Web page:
More Nature Study Book 2
Sheep and Wool Study
Inside Preparation Work:
1. Read pages 270-274 in the Handbook of Nature Study (Lesson 66). Since most of us do not have access to a real sheep to study up close, use this information as preparation for any future encounters with sheep. For this challenge you can spend time learning about how man uses the sheep’s wool to make fabric. Make sure to have at least one item made of wool for the children to observe (or a ball of wool yarn will work as well).
2. View these videos on YouTube.com: Sheep Dogs in Training and How It Is Made-Wool.
Outdoor Hour Time:
If you have the ability to observe a real sheep and make direct observations, this is the best way to learn about sheep. If you don’t have access to sheep, there are several alternative ideas.
1. Take a walk outdoors wearing a wool hat, sweater, mittens, coat, or scarf. Enjoy the warmth and be grateful for sheep.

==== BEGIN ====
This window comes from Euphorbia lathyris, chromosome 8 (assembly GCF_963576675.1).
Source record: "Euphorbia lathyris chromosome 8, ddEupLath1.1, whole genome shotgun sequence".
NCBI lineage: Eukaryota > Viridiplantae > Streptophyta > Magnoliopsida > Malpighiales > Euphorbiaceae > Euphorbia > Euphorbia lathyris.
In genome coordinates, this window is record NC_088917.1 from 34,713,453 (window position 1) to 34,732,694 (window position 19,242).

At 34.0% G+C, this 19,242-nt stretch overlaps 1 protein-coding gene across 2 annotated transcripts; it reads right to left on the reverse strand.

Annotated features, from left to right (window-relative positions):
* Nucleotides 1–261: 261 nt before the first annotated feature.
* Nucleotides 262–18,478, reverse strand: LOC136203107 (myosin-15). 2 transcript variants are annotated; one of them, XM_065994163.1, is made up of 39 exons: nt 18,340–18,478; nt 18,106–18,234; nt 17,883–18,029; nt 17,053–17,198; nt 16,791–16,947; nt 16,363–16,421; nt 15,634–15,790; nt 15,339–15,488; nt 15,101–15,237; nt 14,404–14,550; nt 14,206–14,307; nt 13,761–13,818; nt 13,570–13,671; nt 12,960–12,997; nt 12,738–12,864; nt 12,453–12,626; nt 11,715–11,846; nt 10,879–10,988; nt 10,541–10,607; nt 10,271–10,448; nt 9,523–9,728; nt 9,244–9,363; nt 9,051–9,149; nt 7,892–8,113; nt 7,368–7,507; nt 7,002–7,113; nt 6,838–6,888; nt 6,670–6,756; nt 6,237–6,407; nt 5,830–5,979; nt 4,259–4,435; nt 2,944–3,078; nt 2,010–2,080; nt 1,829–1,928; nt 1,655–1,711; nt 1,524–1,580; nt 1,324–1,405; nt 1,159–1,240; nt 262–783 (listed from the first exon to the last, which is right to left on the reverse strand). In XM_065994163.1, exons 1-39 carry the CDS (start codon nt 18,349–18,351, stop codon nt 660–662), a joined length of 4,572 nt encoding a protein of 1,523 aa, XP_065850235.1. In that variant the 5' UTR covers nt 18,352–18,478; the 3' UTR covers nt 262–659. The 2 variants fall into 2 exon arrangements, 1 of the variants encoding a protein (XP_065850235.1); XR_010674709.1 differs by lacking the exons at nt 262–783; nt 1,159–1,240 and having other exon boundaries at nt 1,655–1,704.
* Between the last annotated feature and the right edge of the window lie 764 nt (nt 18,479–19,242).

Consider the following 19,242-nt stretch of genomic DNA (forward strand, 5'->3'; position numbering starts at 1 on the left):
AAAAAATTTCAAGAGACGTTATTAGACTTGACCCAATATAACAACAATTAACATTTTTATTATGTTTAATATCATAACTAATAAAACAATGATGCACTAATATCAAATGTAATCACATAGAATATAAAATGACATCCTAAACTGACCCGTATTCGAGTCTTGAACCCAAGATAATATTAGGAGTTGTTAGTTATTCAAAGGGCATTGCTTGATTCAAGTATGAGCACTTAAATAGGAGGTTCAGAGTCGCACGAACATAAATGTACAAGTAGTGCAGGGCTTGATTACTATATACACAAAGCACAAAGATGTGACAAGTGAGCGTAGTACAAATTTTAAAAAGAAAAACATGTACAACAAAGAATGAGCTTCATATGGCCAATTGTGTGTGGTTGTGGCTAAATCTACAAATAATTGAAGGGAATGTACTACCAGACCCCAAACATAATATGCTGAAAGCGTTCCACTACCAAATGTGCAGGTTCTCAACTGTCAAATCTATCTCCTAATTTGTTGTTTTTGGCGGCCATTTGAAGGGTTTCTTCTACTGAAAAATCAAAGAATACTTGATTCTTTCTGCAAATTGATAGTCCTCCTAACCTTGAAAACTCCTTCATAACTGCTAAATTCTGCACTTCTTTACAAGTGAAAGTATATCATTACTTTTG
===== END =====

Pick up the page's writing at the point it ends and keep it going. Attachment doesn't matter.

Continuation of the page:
2. Observe another mammal and compare it to the sheep: size, fur/hair/wool, feet, teeth, eyes, tail.
1. Spend a few minutes after your outdoor time to review your experience. If you found anything of interest, make sure to talk about it and look up any additional information in the Handbook of Nature Study or at your next library visit.
2. View wool and hair with a hand lens. You can sketch what you see in your nature journal or on the back of the sheep notebook page. Ebook users: Complete the sheep notebook page with information from the Handbook of Nature Study.
3. Advanced study: The Handbook of Nature Study suggests writing about the method by which wool is made into cloth. Research at the library or on the internet and then give a summary.
4. Advanced study: Research the Artiodactyla order and Bovidae family of mammals (links below). Use resources from your public library or the internet.
- Sheep coloring pages to print
- Wikipedia articles: Sheep, Artiodactyla and Bovidae. (Please note: All Wikipedia articles have references to evolution.)
- Additional sheep information (child friendly): All About Sheep For Kids
You can see our family study here: Wool Study.